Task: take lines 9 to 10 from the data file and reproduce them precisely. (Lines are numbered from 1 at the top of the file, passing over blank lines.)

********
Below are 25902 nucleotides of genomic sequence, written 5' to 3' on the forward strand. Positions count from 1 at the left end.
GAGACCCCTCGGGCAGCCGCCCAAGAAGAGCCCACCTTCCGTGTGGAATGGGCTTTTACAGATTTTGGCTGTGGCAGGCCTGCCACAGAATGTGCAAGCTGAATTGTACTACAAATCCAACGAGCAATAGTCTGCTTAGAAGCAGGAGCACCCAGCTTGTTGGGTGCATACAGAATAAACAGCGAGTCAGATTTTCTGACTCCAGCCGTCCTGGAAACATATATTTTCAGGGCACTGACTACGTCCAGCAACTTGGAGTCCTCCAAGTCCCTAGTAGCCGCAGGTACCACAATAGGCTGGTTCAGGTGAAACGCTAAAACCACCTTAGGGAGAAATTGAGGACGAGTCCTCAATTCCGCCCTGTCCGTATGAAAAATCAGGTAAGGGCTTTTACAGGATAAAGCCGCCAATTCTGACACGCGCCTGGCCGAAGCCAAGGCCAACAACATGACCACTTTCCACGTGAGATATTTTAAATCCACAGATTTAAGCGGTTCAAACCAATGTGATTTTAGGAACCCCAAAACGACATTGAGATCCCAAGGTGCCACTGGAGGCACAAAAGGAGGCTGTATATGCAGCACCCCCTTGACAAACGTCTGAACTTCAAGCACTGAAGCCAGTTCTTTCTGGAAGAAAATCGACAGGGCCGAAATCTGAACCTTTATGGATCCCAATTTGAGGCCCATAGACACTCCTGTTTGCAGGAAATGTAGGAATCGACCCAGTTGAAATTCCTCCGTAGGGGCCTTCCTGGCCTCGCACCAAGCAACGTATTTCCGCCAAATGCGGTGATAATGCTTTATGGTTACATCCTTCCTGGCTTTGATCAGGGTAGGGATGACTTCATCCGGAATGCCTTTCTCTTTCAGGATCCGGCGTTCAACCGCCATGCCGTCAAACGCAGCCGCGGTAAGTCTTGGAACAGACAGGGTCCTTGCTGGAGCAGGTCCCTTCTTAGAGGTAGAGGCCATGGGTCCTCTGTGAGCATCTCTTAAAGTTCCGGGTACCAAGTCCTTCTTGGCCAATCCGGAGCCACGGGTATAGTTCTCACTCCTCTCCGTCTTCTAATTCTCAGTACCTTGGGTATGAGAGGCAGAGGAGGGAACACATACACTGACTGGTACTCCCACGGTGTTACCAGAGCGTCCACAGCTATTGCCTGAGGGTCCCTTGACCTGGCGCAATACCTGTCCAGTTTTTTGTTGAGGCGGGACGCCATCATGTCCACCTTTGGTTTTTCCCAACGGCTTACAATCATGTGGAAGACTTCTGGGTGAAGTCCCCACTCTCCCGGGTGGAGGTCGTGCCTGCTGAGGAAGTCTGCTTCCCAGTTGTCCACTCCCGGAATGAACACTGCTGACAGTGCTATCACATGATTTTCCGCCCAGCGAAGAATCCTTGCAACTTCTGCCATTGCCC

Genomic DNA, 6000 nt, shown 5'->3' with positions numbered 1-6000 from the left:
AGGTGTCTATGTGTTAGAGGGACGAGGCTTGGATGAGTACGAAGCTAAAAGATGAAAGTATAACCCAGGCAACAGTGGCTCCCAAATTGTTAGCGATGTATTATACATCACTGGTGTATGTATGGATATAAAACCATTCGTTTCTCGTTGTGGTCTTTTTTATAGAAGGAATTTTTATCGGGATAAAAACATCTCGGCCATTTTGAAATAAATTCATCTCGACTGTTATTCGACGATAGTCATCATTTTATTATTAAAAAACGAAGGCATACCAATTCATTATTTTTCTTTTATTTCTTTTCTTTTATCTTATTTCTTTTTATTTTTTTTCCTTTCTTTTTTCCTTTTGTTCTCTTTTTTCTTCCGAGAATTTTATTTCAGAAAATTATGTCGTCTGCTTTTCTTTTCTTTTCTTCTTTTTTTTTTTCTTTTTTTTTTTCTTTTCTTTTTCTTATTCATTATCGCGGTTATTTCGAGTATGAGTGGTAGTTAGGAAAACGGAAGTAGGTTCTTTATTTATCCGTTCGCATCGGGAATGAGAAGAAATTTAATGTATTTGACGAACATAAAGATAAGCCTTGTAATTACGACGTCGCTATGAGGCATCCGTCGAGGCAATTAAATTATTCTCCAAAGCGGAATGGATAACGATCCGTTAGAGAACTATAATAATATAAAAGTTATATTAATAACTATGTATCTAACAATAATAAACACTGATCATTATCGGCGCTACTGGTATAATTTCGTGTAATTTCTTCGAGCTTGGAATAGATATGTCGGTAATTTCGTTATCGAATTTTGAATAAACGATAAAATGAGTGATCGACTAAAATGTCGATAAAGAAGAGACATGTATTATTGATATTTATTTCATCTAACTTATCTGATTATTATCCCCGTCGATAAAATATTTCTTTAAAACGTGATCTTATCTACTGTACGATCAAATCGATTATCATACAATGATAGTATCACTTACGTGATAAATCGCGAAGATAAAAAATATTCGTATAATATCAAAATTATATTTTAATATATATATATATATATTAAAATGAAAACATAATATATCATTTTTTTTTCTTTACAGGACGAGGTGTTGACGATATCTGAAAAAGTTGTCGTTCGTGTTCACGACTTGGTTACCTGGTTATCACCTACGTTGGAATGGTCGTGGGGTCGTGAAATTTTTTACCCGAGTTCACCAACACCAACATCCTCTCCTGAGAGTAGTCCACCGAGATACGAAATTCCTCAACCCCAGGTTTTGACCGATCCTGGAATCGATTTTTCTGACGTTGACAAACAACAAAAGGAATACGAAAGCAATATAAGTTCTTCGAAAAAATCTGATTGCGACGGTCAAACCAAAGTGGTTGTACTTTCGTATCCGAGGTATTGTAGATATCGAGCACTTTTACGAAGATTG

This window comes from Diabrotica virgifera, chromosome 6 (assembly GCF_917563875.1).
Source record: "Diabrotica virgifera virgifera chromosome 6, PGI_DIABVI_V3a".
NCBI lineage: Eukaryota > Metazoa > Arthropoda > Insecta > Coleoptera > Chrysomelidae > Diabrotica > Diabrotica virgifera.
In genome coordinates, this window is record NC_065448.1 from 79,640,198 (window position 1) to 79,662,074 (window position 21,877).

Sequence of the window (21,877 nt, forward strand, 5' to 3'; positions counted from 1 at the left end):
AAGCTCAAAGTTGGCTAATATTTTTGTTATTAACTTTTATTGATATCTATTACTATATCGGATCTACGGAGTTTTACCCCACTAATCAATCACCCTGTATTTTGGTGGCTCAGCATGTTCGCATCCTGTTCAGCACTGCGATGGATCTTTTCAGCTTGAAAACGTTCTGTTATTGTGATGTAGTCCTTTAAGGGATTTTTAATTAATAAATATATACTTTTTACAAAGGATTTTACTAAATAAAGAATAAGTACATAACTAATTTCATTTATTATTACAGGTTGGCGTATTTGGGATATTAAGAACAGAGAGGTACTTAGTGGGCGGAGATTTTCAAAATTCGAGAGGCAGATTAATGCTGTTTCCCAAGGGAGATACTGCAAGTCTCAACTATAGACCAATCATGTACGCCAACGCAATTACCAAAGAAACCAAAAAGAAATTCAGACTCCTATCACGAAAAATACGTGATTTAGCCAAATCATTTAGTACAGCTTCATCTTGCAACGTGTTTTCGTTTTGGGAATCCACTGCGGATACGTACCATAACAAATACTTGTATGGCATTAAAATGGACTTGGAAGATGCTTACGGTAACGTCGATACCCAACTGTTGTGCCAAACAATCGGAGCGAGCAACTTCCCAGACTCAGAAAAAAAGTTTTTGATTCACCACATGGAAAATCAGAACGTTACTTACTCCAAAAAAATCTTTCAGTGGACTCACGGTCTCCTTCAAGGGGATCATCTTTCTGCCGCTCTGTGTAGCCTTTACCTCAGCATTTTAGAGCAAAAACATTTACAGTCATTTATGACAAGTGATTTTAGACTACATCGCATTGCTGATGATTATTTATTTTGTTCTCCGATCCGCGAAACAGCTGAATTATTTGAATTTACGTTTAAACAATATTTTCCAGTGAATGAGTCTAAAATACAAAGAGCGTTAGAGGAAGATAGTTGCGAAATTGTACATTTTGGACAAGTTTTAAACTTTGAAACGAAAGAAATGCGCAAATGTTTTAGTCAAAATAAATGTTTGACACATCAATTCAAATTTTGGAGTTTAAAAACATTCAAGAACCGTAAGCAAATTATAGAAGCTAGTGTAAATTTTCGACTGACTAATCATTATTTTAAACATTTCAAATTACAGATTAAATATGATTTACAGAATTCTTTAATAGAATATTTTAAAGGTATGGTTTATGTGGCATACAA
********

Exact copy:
Sequence of the window (21,877 nt, forward strand, 5' to 3'; positions counted from 1 at the left end):
AAGCTCAAAGTTGGCTAATATTTTTGTTATTAACTTTTATTGATATCTATTACTATATCGGATCTACGGAGTTTTACCCCACTAATCAATCACCCTGTATTTTGGTGGCTCAGCATGTTCGCATCCTGTTCAGCACTGCGATGGATCTTTTCAGCTTGAAAACGTTCTGTTATTGTGATGTAGTCCTTTAAGGGATTTTTAATTAATAAATATATACTTTTTACAAAGGATTTTACTAAATAAAGAATAAGTACATAACTAATTTCATTTATTATTACAGGTTGGCGTATTTGGGATATTAAGAACAGAGAGGTACTTAGTGGGCGGAGATTTTCAAAATTCGAGAGGCAGATTAATGCTGTTTCCCAAGGGAGATACTGCAAGTCTCAACTATAGACCAATCATGTACGCCAACGCAATTACCAAAGAAACCAAAAAGAAATTCAGACTCCTATCACGAAAAATACGTGATTTAGCCAAATCATTTAGTACAGCTTCATCTTGCAACGTGTTTTCGTTTTGGGAATCCACTGCGGATACGTACCATAACAAATACTTGTATGGCATTAAAATGGACTTGGAAGATGCTTACGGTAACGTCGATACCCAACTGTTGTGCCAAACAATCGGAGCGAGCAACTTCCCAGACTCAGAAAAAAAGTTTTTGATTCACCACATGGAAAATCAGAACGTTACTTACTCCAAAAAAATCTTTCAGTGGACTCACGGTCTCCTTCAAGGGGATCATCTTTCTGCCGCTCTGTGTAGCCTTTACCTCAGCATTTTAGAGCAAAAACATTTACAGTCATTTATGACAAGTGATTTTAGACTACATCGCATTGCTGATGATTATTTATTTTGTTCTCCGATCCGCGAAACAGCTGAATTATTTGAATTTACGTTTAAACAATATTTTCCAGTGAATGAGTCTAAAATACAAAGAGCGTTAGAGGAAGATAGTTGCGAAATTGTACATTTTGGACAAGTTTTAAACTTTGAAACGAAAGAAATGCGCAAATGTTTTAGTCAAAATAAATGTTTGACACATCAATTCAAATTTTGGAGTTTAAAAACATTCAAGAACCGTAAGCAAATTATAGAAGCTAGTGTAAATTTTCGACTGACTAATCATTATTTTAAACATTTCAAATTACAGATTAAATATGATTTACAGAATTCTTTAATAGAATATTTTAAAGGTATGGTTTATGTGGCATACAA